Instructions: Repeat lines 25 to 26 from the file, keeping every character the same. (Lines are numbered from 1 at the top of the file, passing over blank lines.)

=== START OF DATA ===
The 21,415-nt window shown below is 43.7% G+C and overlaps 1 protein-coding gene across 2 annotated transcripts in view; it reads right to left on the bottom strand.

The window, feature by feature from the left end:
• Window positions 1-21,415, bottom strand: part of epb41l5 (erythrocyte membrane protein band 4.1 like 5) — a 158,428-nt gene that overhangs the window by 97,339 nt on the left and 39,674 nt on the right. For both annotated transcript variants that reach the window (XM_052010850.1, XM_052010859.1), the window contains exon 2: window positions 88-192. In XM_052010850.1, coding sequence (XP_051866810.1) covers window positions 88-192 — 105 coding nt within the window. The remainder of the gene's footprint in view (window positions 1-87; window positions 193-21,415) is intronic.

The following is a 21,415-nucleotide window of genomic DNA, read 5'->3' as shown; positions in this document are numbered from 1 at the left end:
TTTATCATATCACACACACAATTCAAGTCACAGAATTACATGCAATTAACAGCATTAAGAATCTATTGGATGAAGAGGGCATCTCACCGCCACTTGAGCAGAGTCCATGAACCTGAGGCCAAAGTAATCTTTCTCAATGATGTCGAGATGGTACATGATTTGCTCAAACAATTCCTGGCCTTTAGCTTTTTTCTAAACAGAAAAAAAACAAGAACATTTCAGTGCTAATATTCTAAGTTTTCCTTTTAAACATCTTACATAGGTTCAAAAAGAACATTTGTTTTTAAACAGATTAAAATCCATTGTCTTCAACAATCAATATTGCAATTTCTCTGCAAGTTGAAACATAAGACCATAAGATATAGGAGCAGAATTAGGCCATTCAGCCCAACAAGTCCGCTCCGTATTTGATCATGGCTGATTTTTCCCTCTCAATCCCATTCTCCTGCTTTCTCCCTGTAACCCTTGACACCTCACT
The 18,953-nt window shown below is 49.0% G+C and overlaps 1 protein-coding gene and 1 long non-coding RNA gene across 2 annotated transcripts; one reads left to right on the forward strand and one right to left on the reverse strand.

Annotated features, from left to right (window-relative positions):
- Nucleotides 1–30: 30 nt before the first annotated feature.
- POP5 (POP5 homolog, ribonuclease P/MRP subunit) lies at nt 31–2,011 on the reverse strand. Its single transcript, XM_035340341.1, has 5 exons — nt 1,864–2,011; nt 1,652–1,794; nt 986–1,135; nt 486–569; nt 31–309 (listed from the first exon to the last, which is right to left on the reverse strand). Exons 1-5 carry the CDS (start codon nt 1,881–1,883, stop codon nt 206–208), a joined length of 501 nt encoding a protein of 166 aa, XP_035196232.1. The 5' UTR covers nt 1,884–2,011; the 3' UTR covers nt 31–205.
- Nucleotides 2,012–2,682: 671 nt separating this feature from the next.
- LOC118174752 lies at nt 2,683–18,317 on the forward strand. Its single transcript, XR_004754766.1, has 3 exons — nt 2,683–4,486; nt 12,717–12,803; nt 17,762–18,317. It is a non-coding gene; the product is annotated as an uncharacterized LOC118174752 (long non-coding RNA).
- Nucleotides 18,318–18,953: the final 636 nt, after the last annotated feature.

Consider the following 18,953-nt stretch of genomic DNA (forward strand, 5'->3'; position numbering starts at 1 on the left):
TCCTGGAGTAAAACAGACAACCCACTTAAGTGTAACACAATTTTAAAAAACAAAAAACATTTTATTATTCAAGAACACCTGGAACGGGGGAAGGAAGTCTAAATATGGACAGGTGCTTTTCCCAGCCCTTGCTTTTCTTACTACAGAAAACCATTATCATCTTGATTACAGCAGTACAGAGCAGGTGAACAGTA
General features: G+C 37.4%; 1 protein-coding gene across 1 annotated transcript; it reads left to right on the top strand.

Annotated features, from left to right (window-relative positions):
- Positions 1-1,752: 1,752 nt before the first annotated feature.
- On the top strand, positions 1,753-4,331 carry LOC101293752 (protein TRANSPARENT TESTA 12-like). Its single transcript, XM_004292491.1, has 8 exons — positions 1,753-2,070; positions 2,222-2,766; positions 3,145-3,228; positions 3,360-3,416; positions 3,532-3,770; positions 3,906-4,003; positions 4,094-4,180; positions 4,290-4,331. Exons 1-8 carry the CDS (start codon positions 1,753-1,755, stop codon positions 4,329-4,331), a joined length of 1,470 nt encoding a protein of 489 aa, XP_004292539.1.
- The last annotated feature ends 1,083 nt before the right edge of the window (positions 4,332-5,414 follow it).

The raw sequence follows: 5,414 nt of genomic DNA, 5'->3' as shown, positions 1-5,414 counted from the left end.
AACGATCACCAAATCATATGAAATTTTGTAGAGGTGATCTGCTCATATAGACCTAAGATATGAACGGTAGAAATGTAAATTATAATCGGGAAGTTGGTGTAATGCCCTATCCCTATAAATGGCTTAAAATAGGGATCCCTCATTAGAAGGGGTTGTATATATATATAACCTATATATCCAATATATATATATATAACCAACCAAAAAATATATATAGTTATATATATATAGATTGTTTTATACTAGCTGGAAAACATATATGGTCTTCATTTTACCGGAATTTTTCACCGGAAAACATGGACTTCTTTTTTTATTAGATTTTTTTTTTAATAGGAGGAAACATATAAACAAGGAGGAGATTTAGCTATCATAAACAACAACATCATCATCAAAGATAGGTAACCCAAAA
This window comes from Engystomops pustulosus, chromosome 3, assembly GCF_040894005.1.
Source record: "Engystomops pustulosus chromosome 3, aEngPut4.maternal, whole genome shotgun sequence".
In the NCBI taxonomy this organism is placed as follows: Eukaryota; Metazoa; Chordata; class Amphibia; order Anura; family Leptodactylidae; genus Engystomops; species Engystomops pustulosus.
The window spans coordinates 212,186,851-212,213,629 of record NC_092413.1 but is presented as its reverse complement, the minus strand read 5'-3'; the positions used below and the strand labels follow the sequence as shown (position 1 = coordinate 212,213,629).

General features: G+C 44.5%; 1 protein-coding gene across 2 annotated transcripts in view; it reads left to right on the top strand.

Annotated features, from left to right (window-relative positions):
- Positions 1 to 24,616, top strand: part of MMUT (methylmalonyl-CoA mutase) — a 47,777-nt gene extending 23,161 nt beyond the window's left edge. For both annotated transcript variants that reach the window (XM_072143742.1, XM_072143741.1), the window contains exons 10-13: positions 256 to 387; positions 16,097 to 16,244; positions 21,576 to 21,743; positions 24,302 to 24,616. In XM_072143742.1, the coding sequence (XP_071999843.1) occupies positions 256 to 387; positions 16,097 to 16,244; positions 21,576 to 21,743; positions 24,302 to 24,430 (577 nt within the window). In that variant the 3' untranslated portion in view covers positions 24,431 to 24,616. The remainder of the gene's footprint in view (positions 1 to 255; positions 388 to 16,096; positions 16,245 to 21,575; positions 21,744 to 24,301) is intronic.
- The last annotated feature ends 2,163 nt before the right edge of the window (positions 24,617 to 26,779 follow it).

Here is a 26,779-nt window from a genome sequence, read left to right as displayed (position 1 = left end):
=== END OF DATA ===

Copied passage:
The window spans coordinates 212,186,851-212,213,629 of record NC_092413.1 but is presented as its reverse complement, the minus strand read 5'-3'; the positions used below and the strand labels follow the sequence as shown (position 1 = coordinate 212,213,629).

General features: G+C 44.5%; 1 protein-coding gene across 2 annotated transcripts in view; it reads left to right on the top strand.